'Comet': Film Review
Justin Long and Emmy Rossum star in filmmaker Sam Esmail's attempt at reinventing the boy-meets-girl romantic dramedy.
Just as Woody Allen once intended to title Annie Hall, Anhedonia, Sam Esmail might well have called his debut feature not Comet but Logorrhea. The writer-director tries very hard to inject new life into the traditional boy-meets-girl romantic dramedy — but way too hard. Although there’s talent on display in all aspects of this time-jumping, visually distinctive independent that rests its commercial hopes on the names of leads Justin Long and Emmy Rossum, Esmail strenuously overplays his hand with the torrent of obnoxious dialogue he asks his male lead to deliver, which is enough to make one want to run out several times for a breather. It’s possible that certain young viewers might connect with the romantic spirit that smolders somewhere under the frantic, motormouthed verbal compulsion on display here, but most will wonder if the effort is worth it.
The yakking starts right off the bat at the unusual location of the Hollywood Forever cemetery, a real-life site of popular nocturnal screenings of older films. Although Kimberly (Rossum) is there with a very handsome guy (Eric Winter), this doesn’t prevent Dell (Long), said to be a research scientist, from coming on to her with all the grace of a bulldozer; he assaults her with a barrage of commentary about anything and everything, some of it bright and witty and coherent, but much of it total BS. She’s partly standoffish but sufficiently surprised and amused enough to not tell him to buzz off.
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The pattern is much the same in the four other stages of their relationship, spanning a six-year period, that are layered into the mix. Be it in a Paris hotel room where they’re preparing to attend a wedding, a fanciful old-style train ride set a year after their first breakup, a phone call and a years’ later reunion, Dell, consciously or not, seems to be trying to keep the relationship alive simply by talking all the time; the unacknowledged impulse would appear to be that, if he just keeps jabbering, Kimberly will never have the opportunity to call things off.
In the course of what are as often his virtual monologues as they are conversations, Dell zigzags from sarcastic quips and colossal self-put-downs to genuine insight and lyrical, even metaphysical heights; in fact, his verbal cascades sometimes seem like defiant, even heroic attempts by one man to fill the void by battling against it with every breath. The guy definitely has something going for him, but no one ever taught him how to edit himself, or that women like to be asked about themselves and their views. If Dell were to go on like this with everyone he meets (he’s scarcely ever shown talking to anyone but Kimberly), he could never hold down a job or keep a friend; it’s entirely possible he has neither.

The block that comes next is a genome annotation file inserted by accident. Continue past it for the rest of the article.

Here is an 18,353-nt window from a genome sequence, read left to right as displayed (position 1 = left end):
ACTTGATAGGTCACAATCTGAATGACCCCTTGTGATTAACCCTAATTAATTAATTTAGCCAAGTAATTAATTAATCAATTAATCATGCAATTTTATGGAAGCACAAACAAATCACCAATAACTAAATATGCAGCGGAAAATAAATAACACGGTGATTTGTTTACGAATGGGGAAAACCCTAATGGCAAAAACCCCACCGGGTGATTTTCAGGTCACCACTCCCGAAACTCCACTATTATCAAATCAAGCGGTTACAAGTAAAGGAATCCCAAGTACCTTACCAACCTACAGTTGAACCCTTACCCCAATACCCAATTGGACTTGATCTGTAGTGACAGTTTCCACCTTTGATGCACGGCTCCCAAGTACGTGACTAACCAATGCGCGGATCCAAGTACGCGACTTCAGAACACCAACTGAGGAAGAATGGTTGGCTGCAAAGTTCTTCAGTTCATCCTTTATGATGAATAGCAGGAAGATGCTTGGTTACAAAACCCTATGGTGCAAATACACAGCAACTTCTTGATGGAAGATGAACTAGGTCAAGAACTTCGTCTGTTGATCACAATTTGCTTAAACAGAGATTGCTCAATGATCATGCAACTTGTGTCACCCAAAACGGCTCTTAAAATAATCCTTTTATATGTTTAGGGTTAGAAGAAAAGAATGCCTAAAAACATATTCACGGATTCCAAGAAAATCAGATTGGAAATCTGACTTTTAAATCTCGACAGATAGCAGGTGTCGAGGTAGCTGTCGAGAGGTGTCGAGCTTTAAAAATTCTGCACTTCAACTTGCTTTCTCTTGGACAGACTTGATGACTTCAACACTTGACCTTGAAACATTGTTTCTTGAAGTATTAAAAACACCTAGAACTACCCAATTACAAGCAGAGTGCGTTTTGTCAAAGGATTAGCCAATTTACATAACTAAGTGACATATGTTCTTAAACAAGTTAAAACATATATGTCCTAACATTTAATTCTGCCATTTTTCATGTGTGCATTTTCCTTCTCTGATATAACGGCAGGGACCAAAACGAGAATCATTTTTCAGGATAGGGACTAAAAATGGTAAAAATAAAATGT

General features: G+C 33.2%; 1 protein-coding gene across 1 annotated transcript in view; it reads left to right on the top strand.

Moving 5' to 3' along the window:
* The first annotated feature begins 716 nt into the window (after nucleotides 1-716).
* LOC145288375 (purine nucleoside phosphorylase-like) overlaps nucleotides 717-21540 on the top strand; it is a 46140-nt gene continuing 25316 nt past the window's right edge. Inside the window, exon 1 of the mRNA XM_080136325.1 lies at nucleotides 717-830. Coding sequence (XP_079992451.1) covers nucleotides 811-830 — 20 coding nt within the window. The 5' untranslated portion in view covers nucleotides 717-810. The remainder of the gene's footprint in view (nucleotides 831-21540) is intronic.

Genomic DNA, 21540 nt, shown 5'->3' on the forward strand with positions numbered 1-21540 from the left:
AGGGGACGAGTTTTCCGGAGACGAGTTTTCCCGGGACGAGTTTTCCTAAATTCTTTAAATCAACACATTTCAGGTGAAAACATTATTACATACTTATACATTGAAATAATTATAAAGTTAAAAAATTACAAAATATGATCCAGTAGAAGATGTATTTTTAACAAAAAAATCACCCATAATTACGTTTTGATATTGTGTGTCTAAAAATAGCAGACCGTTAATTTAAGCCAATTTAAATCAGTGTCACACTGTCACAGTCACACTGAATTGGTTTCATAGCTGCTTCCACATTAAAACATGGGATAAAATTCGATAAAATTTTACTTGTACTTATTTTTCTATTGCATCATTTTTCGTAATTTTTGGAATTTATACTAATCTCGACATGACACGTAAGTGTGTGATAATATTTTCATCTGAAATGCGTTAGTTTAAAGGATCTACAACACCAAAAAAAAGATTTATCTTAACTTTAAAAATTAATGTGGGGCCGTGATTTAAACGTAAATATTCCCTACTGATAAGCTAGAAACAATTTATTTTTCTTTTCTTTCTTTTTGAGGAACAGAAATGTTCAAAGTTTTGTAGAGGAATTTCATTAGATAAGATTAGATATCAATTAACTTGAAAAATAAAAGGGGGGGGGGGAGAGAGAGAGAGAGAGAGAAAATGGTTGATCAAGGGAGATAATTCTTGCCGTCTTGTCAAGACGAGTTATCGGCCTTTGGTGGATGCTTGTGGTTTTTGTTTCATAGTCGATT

His relentless, domineering style certainly stems from insecurity; there’s no question that Kimberly controls the relationship. She may be neurotic, but not uncharmingly so. Other than the fact that she can call the shots and he is obviously nuts about her, it’s hard to glean why she keeps Dell in her life as long as she does; the film is so wrapped up in Dell’s maniacal need to speak, be heard and valued that Kimberly’s character gets short shrift despite sharing the screen the whole time.
That said, Esmail does succeed in creating an ambiance of palpable, if sometimes odd, romanticism, by virtue of Dell’s surging need and the story’s concentrated focus, as well as with atmospheric special effects (a meteor shower, double suns and other heightened natural phenomena), deliberately fanciful settings and an eclectic, smartly judged soundtrack featuring music by Daniel Hart. The film accomplishes quite a bit visually and aurally on what was clearly a limited budget.
In his mid-30s, Dell seems a bit old to be running the verbal routine he does without having refined it for effectiveness; one could almost believe he’s just been released from captivity or an institution of some kind, so impervious is he to inter-personal niceties and social cues. All you can say about Long’s performance is that he is completely persuasive as a guy you wouldn’t want to be stuck sitting next to on a long flight. By contrast, Rossum’s delightful performance may oblige you to doubt her Kimberly’s judgment but make you wish you could better understand her character and decisions.
At one point, an exasperated Kimberly tells Dell, “Stop speaking!” Unfortunately, only after the film’s full 92 minutes does he do so for more than a moment.
Venue: Los Angeles Film Festival (narrative competition)
Production: Fubar Films
Cast: Justin Long, Emmy Rossum, Eric Winter, Kayla Servi
Director: Sam Esmail
Screenwriter: Sam Esmail
Producers: Chad Hamilton, Lee Clay
Executive producers: Colin Bates, Steve Golin, Peter M. DeGeorge, Emmy Rossum, Justin Long, William A. Stetson
Director of photography: Eric Koretz
Production designer: Annie Spitz
Costume designer: Mona May
Editor: Franklin Peterson
Music: Daniel Hart